CHICAGO – Kentucky Sen. Rand Paul said voters in Democratic strongholds such as Chicago will think differently if they see Republicans not just visiting these places, but discussing issues pertinent to their circumstances.
That thinking was behind the 2016 GOP presidential prospect's visit to a private Catholic school Tuesday to promote school choice for lower-income and minority students.
"If people say, 'We're going to go out and get the African-American vote,' that's all good and well, but you also have to have something to say," Paul told reporters after an hourlong talk with students and parents at a private Catholic school Tuesday on Chicago's near north side.
"We could use a few more votes," Paul told reporters after an hourlong talk with students, parents and faculty at Josephinum Academy, an all-girls Catholic high school. "We have to figure out as Republicans how to get our message to the people who favor charter schools and favor choice in schools, and say, look, we do care about your kids."
Paul was scheduled to take his message of a more inclusive Republican Party to the University of Chicago, after meeting with African-American leaders in the city and discussing economic development.
Paul, who is weighing a 2016 GOP presidential bid, has called for widening the party's appeal to include more racial and ethnic minorities and younger voters, a clear majority of which President Obama won in 2008 and 2012.
The libertarian-leaning son of former U.S. Rep. Ron Paul called opponents of federal money for school choice "dead-enders," whom he described as Democrats and elements of the education establishment, especially teachers unions.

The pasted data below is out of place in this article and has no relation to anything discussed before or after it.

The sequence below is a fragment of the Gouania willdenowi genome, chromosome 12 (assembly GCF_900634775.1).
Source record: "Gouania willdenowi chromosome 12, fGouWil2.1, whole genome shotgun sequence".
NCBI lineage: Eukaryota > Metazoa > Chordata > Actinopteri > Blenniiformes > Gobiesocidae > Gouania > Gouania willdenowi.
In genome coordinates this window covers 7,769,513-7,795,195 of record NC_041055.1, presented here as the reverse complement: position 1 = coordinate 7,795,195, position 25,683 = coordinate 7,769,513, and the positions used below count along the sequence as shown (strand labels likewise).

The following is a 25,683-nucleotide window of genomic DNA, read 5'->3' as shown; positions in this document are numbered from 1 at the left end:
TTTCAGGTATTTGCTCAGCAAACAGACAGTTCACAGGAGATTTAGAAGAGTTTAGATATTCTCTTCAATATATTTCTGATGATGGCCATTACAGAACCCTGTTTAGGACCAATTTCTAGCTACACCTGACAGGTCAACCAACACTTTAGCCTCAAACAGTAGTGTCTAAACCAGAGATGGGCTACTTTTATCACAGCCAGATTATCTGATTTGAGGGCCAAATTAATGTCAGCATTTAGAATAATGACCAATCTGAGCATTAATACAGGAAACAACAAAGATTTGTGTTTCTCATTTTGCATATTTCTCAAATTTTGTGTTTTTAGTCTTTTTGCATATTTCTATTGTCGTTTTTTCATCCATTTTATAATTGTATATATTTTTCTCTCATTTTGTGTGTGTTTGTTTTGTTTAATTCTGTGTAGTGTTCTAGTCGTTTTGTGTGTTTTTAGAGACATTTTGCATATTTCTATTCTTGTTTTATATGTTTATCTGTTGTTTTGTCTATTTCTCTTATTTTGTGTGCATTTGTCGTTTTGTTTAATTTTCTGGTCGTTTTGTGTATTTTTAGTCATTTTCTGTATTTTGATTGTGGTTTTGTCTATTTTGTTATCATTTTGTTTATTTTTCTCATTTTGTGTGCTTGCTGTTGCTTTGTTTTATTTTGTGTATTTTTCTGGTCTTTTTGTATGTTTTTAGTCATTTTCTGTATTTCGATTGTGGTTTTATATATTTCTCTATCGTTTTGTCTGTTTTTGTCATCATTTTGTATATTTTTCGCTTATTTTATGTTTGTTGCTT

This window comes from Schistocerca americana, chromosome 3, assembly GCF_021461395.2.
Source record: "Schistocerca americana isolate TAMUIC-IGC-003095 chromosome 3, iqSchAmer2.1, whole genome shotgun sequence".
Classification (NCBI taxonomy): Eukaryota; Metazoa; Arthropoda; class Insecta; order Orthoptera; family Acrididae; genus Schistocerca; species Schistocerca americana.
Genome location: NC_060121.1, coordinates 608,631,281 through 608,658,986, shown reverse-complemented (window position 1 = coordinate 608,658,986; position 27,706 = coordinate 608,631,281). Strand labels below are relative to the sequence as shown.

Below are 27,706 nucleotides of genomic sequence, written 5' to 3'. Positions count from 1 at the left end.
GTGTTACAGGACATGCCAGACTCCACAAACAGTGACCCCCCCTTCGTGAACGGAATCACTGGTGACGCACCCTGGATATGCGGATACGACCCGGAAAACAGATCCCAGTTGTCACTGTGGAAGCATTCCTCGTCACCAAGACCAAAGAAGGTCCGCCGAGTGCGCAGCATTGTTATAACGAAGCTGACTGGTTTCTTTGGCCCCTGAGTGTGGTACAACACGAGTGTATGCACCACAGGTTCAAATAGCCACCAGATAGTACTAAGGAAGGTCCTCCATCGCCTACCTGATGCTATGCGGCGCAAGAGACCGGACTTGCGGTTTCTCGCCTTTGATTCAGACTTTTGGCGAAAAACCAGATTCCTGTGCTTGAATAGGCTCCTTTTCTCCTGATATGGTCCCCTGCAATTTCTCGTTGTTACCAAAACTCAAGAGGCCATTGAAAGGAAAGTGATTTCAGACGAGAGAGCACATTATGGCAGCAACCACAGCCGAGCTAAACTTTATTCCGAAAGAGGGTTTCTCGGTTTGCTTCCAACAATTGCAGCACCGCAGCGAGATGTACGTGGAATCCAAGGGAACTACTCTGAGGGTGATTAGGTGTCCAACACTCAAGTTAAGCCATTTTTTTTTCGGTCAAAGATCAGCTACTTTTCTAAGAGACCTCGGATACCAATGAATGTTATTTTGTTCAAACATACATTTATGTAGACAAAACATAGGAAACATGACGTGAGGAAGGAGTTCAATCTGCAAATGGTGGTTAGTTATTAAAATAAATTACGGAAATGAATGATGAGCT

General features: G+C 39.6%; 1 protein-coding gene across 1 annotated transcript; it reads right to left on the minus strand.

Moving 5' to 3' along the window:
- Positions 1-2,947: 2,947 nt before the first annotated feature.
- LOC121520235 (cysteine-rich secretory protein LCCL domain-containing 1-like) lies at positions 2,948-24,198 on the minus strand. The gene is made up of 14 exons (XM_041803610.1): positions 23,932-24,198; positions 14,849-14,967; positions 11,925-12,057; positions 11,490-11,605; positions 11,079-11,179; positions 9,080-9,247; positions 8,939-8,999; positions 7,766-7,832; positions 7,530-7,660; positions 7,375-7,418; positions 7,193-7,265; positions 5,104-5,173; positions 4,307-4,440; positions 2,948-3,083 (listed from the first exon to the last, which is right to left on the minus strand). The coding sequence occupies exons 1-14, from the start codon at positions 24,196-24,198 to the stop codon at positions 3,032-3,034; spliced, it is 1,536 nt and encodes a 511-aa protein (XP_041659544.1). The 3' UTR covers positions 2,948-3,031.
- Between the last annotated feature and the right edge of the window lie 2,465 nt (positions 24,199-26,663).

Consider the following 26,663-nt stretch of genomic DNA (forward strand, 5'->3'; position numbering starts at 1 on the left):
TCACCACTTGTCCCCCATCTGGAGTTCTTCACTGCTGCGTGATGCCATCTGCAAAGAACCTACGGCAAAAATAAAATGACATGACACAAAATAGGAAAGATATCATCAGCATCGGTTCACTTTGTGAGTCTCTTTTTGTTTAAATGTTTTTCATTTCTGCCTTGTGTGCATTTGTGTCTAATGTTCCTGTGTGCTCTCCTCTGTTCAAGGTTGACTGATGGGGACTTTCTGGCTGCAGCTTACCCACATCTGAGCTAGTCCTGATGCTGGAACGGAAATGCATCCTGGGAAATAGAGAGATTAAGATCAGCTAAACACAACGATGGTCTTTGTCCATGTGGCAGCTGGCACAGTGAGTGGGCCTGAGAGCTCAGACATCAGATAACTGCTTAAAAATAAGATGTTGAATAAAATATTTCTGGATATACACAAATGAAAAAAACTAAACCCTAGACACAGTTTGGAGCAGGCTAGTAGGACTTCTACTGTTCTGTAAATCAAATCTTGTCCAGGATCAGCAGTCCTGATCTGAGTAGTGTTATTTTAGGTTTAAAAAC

"We need to say, hey, we want to empower teachers," Paul told the audience of about 300 at the school on the city's near north side. The student body is predominantly racial and ethnic minorities. "You can't have it all coming down from Washington."
Education has taken a back seat to the economy, the national debt, national security and health care in recent elections. After all, only about 1 percent of the federal budget is spent specifically on education.
But Paul said he expects it to play a larger role in the upcoming election, as a proxy for the scope of government, which Republicans are divided on how tightly it should be contained.
He told reporters after the event he wished education was controlled solely by state and local government. But as long as some federal money goes to education, he would like it to go to low-income students, and not the school districts.
Education "needs to be a big issue" for the 2016 presidential campaign, because it reaches out to some communities that haven't been listening to Republicans, he said.
Former Florida Gov. Jeb Bush, who also is weighing a 2016 GOP presidential bid, has been a proponent of school choice and headlined an education event in Arizona on Monday.